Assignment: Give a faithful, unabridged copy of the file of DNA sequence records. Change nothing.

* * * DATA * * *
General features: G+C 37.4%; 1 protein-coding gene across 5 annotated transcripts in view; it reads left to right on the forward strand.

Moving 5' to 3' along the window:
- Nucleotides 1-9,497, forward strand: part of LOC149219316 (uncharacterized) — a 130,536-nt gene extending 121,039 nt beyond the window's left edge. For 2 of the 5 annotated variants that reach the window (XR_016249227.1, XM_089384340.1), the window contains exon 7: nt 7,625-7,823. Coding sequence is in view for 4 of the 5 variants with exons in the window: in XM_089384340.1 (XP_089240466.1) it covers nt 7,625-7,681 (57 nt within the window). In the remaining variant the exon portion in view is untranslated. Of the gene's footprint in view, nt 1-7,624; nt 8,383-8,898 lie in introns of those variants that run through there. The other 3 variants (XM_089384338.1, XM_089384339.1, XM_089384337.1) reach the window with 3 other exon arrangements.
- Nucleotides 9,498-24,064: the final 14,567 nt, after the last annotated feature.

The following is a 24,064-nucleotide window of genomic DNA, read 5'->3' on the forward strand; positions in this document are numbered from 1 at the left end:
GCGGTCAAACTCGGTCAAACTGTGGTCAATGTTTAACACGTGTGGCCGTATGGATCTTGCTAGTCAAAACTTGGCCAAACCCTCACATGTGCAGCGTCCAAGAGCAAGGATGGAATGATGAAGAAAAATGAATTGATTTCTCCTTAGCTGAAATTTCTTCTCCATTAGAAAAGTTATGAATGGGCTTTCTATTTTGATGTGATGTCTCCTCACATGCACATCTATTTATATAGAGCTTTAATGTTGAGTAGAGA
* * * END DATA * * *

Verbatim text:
General features: G+C 37.4%; 1 protein-coding gene across 5 annotated transcripts in view; it reads left to right on the forward strand.

Moving 5' to 3' along the window:
- Nucleotides 1-9,497, forward strand: part of LOC149219316 (uncharacterized) — a 130,536-nt gene extending 121,039 nt beyond the window's left edge. For 2 of the 5 annotated variants that reach the window (XR_016249227.1, XM_089384340.1), the window contains exon 7: nt 7,625-7,823. Coding sequence is in view for 4 of the 5 variants with exons in the window: in XM_089384340.1 (XP_089240466.1) it covers nt 7,625-7,681 (57 nt within the window). In the remaining variant the exon portion in view is untranslated. Of the gene's footprint in view, nt 1-7,624; nt 8,383-8,898 lie in introns of those variants that run through there. The other 3 variants (XM_089384338.1, XM_089384339.1, XM_089384337.1) reach the window with 3 other exon arrangements.
- Nucleotides 9,498-24,064: the final 14,567 nt, after the last annotated feature.

The following is a 24,064-nucleotide window of genomic DNA, read 5'->3' on the forward strand; positions in this document are numbered from 1 at the left end:
GCGGTCAAACTCGGTCAAACTGTGGTCAATGTTTAACACGTGTGGCCGTATGGATCTTGCTAGTCAAAACTTGGCCAAACCCTCACATGTGCAGCGTCCAAGAGCAAGGATGGAATGATGAAGAAAAATGAATTGATTTCTCCTTAGCTGAAATTTCTTCTCCATTAGAAAAGTTATGAATGGGCTTTCTATTTTGATGTGATGTCTCCTCACATGCACATCTATTTATATAGAGCTTTAATGTTGAGTAGAGA